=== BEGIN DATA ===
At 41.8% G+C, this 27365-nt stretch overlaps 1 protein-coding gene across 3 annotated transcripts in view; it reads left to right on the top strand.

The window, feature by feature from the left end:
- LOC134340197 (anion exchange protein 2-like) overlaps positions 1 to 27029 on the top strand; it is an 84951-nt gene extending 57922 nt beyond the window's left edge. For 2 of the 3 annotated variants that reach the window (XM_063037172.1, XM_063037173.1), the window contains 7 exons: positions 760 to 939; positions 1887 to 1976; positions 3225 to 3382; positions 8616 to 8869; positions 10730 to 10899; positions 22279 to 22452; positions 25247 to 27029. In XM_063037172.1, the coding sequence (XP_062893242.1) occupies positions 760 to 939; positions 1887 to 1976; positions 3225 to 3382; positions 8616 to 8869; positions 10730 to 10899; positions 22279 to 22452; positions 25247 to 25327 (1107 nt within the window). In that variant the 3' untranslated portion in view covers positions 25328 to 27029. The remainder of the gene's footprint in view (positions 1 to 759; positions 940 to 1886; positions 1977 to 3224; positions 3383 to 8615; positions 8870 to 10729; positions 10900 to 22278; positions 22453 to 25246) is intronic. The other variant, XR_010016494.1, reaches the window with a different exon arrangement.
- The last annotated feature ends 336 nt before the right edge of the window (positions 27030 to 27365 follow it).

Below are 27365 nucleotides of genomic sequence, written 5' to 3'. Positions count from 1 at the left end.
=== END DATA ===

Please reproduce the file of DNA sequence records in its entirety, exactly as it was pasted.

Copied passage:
At 41.8% G+C, this 27365-nt stretch overlaps 1 protein-coding gene across 3 annotated transcripts in view; it reads left to right on the top strand.

The window, feature by feature from the left end:
- LOC134340197 (anion exchange protein 2-like) overlaps positions 1 to 27029 on the top strand; it is an 84951-nt gene extending 57922 nt beyond the window's left edge. For 2 of the 3 annotated variants that reach the window (XM_063037172.1, XM_063037173.1), the window contains 7 exons: positions 760 to 939; positions 1887 to 1976; positions 3225 to 3382; positions 8616 to 8869; positions 10730 to 10899; positions 22279 to 22452; positions 25247 to 27029. In XM_063037172.1, the coding sequence (XP_062893242.1) occupies positions 760 to 939; positions 1887 to 1976; positions 3225 to 3382; positions 8616 to 8869; positions 10730 to 10899; positions 22279 to 22452; positions 25247 to 25327 (1107 nt within the window). In that variant the 3' untranslated portion in view covers positions 25328 to 27029. The remainder of the gene's footprint in view (positions 1 to 759; positions 940 to 1886; positions 1977 to 3224; positions 3383 to 8615; positions 8870 to 10729; positions 10900 to 22278; positions 22453 to 25246) is intronic. The other variant, XR_010016494.1, reaches the window with a different exon arrangement.
- The last annotated feature ends 336 nt before the right edge of the window (positions 27030 to 27365 follow it).

Below are 27365 nucleotides of genomic sequence, written 5' to 3'. Positions count from 1 at the left end.